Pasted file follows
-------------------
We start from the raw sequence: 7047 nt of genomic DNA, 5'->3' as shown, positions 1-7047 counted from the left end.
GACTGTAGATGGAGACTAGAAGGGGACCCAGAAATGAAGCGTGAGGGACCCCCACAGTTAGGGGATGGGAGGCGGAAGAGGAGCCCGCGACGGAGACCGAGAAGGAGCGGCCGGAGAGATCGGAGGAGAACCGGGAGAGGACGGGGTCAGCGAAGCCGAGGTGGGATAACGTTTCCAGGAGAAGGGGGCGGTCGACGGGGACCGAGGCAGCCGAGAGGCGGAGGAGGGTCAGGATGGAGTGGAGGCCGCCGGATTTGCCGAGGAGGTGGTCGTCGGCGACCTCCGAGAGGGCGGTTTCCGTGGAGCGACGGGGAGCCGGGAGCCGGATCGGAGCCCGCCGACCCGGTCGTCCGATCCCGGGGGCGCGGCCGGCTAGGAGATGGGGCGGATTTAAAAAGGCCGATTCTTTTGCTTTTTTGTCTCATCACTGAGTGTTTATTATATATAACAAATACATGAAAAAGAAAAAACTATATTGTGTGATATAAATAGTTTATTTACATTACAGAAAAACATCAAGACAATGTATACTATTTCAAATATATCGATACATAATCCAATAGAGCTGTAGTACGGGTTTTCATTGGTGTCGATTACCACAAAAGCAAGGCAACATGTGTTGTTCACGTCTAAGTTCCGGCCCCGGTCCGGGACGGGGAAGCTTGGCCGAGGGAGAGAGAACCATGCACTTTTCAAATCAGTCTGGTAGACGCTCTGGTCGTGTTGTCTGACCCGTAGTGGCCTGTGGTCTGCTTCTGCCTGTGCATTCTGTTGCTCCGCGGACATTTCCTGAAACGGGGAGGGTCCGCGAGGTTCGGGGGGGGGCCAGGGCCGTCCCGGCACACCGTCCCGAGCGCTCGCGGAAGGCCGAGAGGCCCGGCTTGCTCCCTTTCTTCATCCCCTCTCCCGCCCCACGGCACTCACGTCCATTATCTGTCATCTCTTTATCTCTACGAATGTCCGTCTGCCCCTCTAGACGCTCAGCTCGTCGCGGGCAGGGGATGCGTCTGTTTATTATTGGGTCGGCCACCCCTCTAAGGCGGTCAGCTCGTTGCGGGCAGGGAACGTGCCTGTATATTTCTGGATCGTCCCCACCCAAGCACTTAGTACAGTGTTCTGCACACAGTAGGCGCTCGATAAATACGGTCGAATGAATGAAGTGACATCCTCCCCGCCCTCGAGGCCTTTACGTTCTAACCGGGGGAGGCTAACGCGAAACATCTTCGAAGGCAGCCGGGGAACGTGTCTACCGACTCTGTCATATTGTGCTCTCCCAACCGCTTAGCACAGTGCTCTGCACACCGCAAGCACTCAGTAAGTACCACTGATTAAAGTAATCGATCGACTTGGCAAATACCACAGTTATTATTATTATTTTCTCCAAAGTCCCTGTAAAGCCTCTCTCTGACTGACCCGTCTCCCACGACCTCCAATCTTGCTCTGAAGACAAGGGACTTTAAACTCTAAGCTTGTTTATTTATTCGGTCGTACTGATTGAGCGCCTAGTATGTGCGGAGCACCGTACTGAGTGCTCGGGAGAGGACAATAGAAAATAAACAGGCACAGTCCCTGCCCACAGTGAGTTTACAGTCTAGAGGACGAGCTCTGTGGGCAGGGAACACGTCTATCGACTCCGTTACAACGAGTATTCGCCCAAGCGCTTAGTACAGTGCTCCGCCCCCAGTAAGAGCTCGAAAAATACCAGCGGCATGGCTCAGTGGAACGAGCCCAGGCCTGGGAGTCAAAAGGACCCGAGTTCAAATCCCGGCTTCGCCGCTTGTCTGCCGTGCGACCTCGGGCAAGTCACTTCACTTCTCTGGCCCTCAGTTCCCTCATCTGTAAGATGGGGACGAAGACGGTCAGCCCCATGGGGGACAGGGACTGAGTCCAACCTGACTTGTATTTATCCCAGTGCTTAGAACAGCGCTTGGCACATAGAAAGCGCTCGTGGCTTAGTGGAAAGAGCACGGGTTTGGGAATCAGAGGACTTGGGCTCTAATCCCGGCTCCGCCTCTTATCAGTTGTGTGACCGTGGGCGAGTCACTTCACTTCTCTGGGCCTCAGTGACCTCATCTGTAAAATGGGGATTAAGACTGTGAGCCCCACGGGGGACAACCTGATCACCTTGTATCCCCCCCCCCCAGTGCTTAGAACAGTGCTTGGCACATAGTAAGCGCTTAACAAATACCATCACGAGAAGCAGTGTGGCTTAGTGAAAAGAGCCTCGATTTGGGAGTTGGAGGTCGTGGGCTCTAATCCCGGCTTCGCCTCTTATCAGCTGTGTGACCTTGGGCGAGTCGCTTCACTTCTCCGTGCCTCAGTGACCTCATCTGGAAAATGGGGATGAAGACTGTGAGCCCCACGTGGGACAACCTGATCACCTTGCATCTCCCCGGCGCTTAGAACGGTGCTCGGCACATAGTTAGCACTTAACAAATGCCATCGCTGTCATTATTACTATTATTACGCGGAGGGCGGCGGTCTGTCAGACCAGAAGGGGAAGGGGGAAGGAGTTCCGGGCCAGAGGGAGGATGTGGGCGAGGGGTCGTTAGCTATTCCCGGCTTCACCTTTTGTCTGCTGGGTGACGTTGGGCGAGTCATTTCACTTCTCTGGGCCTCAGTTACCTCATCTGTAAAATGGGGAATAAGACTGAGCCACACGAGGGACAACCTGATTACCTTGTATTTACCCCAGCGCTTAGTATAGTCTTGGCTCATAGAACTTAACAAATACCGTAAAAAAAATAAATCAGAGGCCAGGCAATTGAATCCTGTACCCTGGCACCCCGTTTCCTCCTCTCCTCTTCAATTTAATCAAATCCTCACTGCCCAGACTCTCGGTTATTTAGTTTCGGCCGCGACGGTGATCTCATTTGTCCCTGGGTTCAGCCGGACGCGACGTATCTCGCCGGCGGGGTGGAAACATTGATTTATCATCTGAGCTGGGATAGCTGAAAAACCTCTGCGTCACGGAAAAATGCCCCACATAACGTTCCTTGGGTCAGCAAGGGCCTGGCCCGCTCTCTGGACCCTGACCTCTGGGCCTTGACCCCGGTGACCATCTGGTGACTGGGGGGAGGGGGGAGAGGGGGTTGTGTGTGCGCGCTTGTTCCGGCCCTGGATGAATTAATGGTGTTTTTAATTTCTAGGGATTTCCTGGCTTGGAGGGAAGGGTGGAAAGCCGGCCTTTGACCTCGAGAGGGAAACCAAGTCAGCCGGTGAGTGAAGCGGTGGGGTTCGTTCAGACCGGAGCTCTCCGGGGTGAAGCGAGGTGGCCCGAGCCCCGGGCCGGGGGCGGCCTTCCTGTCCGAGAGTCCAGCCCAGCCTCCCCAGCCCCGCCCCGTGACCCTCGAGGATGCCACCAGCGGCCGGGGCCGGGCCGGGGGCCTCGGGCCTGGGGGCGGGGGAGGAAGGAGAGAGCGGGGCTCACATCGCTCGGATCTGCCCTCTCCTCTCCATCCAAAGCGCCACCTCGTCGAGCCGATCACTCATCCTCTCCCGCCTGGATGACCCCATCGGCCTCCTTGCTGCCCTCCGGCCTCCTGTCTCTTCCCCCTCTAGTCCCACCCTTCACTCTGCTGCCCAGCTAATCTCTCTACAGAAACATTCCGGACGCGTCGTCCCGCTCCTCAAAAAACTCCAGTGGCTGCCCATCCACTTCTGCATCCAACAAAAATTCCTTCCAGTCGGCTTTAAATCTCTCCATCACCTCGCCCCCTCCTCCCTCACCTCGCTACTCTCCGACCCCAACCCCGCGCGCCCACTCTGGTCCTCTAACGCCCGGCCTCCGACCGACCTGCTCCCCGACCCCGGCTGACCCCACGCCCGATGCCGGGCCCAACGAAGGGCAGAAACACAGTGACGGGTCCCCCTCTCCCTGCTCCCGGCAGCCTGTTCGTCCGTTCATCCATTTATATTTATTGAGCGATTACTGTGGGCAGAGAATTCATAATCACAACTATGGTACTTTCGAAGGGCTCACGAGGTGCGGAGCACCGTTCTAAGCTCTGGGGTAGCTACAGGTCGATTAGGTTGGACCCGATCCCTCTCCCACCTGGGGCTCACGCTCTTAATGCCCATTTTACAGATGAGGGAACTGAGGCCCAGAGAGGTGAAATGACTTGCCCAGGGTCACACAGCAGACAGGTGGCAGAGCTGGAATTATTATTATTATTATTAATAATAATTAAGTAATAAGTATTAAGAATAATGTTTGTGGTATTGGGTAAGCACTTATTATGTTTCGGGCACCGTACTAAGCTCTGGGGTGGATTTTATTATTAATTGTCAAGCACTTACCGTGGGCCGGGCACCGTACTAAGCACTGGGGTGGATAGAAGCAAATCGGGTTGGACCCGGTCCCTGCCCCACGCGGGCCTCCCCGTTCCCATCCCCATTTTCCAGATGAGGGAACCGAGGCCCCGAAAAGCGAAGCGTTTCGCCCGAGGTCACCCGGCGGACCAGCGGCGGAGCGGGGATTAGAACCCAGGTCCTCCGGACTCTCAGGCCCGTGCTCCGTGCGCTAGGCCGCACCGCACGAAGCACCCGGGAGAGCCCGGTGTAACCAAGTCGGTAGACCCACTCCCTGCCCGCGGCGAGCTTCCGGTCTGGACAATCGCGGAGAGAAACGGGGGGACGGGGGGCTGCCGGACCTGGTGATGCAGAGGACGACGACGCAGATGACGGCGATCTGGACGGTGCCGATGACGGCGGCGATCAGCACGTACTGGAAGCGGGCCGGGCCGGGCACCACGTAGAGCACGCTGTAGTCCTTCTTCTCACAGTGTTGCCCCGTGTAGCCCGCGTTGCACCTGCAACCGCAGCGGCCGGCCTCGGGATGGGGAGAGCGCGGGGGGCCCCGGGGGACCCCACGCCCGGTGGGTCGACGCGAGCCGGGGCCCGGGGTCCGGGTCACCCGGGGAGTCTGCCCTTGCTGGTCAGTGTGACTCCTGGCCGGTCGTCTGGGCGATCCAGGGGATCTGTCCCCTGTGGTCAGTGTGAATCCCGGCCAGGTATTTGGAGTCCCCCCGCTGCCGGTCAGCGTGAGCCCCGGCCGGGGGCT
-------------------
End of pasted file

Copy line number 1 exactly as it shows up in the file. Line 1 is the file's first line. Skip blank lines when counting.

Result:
We start from the raw sequence: 7047 nt of genomic DNA, 5'->3' as shown, positions 1-7047 counted from the left end.